Electronic Arts and developer Danger Close Games have been struggling to position their upcoming first person military shooter, Medal of Honor: Warfighter, alongside genre heavyweights, Battlefield 4 and Call of Duty: Black Ops 2. Despite showing promise in our hands-on preview, interest in the Medal of Honor followup has been comparatively low – leading the publisher to reduce sales estimates for the soon-to-be-released title.
Making matters worse, the title’s PR campaign took a hit a month back when Executive Producer Greg Goodrich started a series of featured blog posts, detailing the Warfighter weapons by providing links to actual gun sellers – enabling players to purchase the real world counterparts of their in-game weapon arsenal. Now, Medal of Honor is once again trying to blur the lines between games and reality – by marketing their DLC pack, “Zero Dark Thirty” (“Hunt” for UK players), in connection with the upcoming film (of the same name) from academy award winner Kathryn Bigelow about the hunt and killing of Osama bin Laden.
The “Zero Dark Thirty” pack (check out the trailer as the top of the page) will deliver two maps, The Darra Gun Market and Chitral – locations that reportedly play a part in the upcoming (albeit fictionalized) account of the assault on Bin Laden’s hideout. The pack will be free to anyone who purchases the Medal of Honor: Warfighter limited edition – with downloaders paying $9.99 on their console store of choice. $1 of each purchase will be donated to veteran charities through EA’s Project HONOR program.
Here’s a breakdown of what players can expect from the two maps, prefaced by Danger Close Games with: “The decade long hunt to find Bin Laden went through some of the most remote and dangerous parts of the world.”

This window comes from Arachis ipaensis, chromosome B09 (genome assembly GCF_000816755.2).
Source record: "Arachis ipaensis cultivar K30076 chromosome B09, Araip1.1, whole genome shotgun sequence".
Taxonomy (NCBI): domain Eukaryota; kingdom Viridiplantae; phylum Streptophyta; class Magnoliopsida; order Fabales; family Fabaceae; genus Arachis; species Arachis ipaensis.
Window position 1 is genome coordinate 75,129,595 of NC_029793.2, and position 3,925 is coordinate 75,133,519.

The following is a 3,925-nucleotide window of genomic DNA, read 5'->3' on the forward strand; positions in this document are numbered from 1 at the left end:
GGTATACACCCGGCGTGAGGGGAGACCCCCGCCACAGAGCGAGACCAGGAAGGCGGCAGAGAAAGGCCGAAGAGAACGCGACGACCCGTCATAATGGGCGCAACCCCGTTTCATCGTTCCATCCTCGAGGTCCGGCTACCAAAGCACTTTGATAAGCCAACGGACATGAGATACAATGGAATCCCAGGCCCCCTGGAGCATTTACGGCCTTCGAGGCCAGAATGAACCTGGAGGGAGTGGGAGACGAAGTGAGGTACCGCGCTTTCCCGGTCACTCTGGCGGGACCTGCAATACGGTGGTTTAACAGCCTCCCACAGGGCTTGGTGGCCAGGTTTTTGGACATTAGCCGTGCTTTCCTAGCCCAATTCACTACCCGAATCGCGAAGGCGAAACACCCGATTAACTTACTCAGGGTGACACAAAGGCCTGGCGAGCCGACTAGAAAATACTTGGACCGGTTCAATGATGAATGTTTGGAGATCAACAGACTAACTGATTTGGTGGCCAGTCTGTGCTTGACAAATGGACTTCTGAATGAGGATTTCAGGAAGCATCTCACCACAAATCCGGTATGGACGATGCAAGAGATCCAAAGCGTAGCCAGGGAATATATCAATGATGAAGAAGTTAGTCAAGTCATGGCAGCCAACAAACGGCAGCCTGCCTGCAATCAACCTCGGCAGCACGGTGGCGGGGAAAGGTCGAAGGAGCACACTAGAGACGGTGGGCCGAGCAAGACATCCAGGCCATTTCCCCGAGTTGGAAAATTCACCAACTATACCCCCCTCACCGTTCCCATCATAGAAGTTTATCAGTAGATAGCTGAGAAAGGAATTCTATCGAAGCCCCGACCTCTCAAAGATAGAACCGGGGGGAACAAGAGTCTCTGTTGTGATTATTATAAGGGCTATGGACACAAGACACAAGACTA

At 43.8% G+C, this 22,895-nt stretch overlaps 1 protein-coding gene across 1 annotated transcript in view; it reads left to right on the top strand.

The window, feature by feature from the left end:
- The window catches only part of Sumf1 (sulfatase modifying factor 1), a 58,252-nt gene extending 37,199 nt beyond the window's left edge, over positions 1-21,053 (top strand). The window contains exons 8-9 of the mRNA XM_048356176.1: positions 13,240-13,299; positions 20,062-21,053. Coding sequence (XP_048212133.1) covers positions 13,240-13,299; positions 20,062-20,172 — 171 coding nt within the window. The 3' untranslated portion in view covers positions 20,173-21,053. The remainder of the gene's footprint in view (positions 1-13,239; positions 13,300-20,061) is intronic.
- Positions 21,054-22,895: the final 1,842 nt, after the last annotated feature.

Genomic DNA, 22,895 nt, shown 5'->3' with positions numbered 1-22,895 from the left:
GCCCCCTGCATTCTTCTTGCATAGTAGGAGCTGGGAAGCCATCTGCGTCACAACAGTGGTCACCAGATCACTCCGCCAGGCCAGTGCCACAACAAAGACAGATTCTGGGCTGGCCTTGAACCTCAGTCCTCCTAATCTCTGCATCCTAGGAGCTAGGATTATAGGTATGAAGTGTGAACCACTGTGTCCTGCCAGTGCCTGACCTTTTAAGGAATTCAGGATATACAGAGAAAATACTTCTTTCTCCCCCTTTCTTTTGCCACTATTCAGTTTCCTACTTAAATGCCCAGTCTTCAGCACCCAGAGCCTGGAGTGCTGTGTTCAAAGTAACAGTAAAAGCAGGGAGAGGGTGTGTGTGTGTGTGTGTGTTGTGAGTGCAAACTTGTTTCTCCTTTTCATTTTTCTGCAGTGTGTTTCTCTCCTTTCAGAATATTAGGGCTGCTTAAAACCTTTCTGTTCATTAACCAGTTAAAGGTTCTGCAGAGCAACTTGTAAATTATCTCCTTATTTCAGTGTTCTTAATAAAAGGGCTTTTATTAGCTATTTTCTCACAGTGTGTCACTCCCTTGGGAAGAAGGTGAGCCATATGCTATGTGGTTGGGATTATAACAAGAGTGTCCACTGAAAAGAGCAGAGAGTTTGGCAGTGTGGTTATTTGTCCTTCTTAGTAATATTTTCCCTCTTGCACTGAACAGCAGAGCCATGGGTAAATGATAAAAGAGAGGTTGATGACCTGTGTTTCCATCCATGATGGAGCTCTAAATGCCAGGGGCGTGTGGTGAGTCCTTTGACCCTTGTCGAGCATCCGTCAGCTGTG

The Darra Gun Market is located in a tribal land where the rules are defined by only two principles — hospitality and revenge. No police are allowed to enter the area and all the laws are made by the tribal leader. This small town in Pakistan is home to dozens of back-alley shops and self-taught machinists who are in many cases building guns by hand. Almost no outsiders ever see this town. What better place to hide than where only locales and known tribal members are allowed to enter.
Chitral is another area of Pakistan thought for a time to be one of Bin Laden’s hideouts. A rural mountainous area filled with deep narrow valleys, it has many places that are inaccessible several months each year because of snow and road conditions. There are over 1200 small towns scattered throughout the Chitral district and finding someone who doesn’t want to be found would be next to impossible.
The official EA breakdown ends with the following statement: “Medal of Honor Warfighter steps into the boots of the soldiers who led the hunt for Bin Laden and takes you to the locations where only the most elite dare enter.”
Admittedly, the donation to veteran charities is admirable but the heavy reliance on “Hunting Bin Laden” gameplay is definitely a new marketing angle for Warfighter. Previously the game had simply relied on the experience of Tier One operatives – not outright promoted the game by asserting that players would partially recreate the search for a real life terrorist. A few weeks back we reported that Danger Close had enlisted a member of the Bin Laden mission squad, SEAL Team Six, for consultation on Warfighter – but, given that EA had worked with other SEAL operatives in the past (for authenticity), there wasn’t any reason to believe that they’d try to tie the game to the actual terrorist raid. At this point, the connection is limited to the game’s multiplayer – and there’s no indication that players will actively search for the infamous Taliban leader as part of the title’s narrative.